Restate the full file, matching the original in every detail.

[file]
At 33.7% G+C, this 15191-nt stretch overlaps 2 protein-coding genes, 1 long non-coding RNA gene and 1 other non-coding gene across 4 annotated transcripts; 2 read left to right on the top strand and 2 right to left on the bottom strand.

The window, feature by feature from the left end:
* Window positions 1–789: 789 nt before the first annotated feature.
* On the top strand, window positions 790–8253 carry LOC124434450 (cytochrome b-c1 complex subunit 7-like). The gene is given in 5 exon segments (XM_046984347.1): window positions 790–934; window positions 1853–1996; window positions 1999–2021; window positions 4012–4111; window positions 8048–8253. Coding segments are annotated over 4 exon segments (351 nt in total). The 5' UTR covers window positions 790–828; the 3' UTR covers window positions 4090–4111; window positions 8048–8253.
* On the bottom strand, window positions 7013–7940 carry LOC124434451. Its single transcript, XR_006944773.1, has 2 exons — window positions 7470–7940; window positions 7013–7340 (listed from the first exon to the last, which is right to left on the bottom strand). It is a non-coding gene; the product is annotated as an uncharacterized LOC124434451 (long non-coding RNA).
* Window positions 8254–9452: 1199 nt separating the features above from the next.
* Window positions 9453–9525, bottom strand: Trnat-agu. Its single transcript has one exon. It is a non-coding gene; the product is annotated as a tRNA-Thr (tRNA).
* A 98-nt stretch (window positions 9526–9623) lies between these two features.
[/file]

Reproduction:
At 33.7% G+C, this 15191-nt stretch overlaps 2 protein-coding genes, 1 long non-coding RNA gene and 1 other non-coding gene across 4 annotated transcripts; 2 read left to right on the top strand and 2 right to left on the bottom strand.

The window, feature by feature from the left end:
* Window positions 1–789: 789 nt before the first annotated feature.
* On the top strand, window positions 790–8253 carry LOC124434450 (cytochrome b-c1 complex subunit 7-like). The gene is given in 5 exon segments (XM_046984347.1): window positions 790–934; window positions 1853–1996; window positions 1999–2021; window positions 4012–4111; window positions 8048–8253. Coding segments are annotated over 4 exon segments (351 nt in total). The 5' UTR covers window positions 790–828; the 3' UTR covers window positions 4090–4111; window positions 8048–8253.
* On the bottom strand, window positions 7013–7940 carry LOC124434451. Its single transcript, XR_006944773.1, has 2 exons — window positions 7470–7940; window positions 7013–7340 (listed from the first exon to the last, which is right to left on the bottom strand). It is a non-coding gene; the product is annotated as an uncharacterized LOC124434451 (long non-coding RNA).
* Window positions 8254–9452: 1199 nt separating the features above from the next.
* Window positions 9453–9525, bottom strand: Trnat-agu. Its single transcript has one exon. It is a non-coding gene; the product is annotated as a tRNA-Thr (tRNA).
* A 98-nt stretch (window positions 9526–9623) lies between these two features.